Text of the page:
The eelpout--a shallow water, bottom-dwelling fish--is an indicator species. Zoarces viviparous, or the one that gives birth to live young, rests near the top of its local food chain in the shallow waters of the southern North Sea, an area also known as the Wadden Sea. Although it is not commercially fished, records on its population go back more than 50 years and its health is taken as a general proxy for the overall health of this sea. New research combining lab tests on its ability to thrive in warmer waters and these long-term records show, for the first time, how climate change might be driving the eellike fish out of its ancestral home.
Animal physiologist Hans P¿rtner and animal ecologist Rainer Knust of the Alfred Wegener Institute in Bremerhaven, Germany, compared field data with lab tests to show that the fish face an oxygen constraint as the water warms up. Because the eelpout gives birth to relatively few live young and does not migrate, environmental challenges quickly register in its population numbers. Plotting the instrumental record of temperatures against these population numbers revealed that the eelpout declined during hotter years--where there was not any significant change in other factors such as predation or fishing--the two researchers report in Science on January 5.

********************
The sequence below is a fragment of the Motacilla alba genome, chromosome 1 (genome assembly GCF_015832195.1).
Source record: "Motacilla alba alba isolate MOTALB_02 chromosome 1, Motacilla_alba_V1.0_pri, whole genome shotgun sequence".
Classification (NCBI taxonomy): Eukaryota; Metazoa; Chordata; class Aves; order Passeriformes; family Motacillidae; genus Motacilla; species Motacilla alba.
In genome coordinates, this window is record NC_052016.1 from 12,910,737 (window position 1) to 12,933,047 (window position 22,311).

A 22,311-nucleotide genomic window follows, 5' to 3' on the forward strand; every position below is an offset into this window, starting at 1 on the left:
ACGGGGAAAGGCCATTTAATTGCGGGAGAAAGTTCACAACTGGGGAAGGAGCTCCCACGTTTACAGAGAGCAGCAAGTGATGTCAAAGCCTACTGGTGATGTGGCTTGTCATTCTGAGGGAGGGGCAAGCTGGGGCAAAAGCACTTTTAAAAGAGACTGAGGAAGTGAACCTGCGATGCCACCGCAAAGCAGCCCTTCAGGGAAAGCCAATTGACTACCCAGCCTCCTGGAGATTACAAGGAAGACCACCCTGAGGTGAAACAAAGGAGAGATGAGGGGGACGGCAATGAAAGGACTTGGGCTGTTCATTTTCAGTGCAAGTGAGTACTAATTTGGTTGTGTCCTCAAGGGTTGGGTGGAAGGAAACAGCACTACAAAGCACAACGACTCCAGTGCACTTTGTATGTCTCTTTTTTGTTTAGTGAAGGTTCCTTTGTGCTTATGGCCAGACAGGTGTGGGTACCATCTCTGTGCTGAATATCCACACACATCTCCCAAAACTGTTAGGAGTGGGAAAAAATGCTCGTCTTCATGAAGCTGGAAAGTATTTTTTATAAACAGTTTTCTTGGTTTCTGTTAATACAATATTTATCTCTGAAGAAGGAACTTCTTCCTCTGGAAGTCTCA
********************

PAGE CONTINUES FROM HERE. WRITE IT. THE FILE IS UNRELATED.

Meanwhile, lab tests showed that when exposed to warmer water, the fish were unable to get as much oxygen as they needed to cope with the increased temperature. "When you say I get less oxygen in, then I have less oxygen available for aerobic energy and I have less energy for the diverse tasks that a species needs to fulfill in an ecosystem, such as being ready to prey, grow, move and reproduce," P¿rtner explains. "It's a general weakening of the individual once it is going beyond its thermal limitation."
On top of that, warmer temperatures mean less oxygen dissolves into the sea's waters; not only are the fish able to get less oxygen out, but there is less oxygen available. This oxygen deprivation provides a mechanism for how climate change directly affects the ability of a species to thrive and now has been demonstrated in aquatic animals ranging from worms to the eelpout, P¿rtner notes.
Eelpout populations did recover during relatively mild summers, because the shallow-water species is adapted to deal with larger temperature fluctuations better than some of its aquatic counterparts. But this climate-based fluctuation may be interacting with other pressures in other species to produce dire results. "There is relatively strong evidence that the cod in the North Sea find it too warm to maintain high productivity," P¿rtner says. "When the fishing industry maintains the same high fishing pressure--that has not been a problem before--with the lower productivity, this turns into overfishing."
And with even greater global warming predicted for the future, the eelpout may simply be an indicator of change to come. "It doesn't mean that the species will go extinct necessarily, but it means they will move," notes Tobias Wang, a zoophysiologist at the University of Aarhus in Denmark. "If temperatures are going to change in [the] future, then it will have a major impact on the distribution of animals."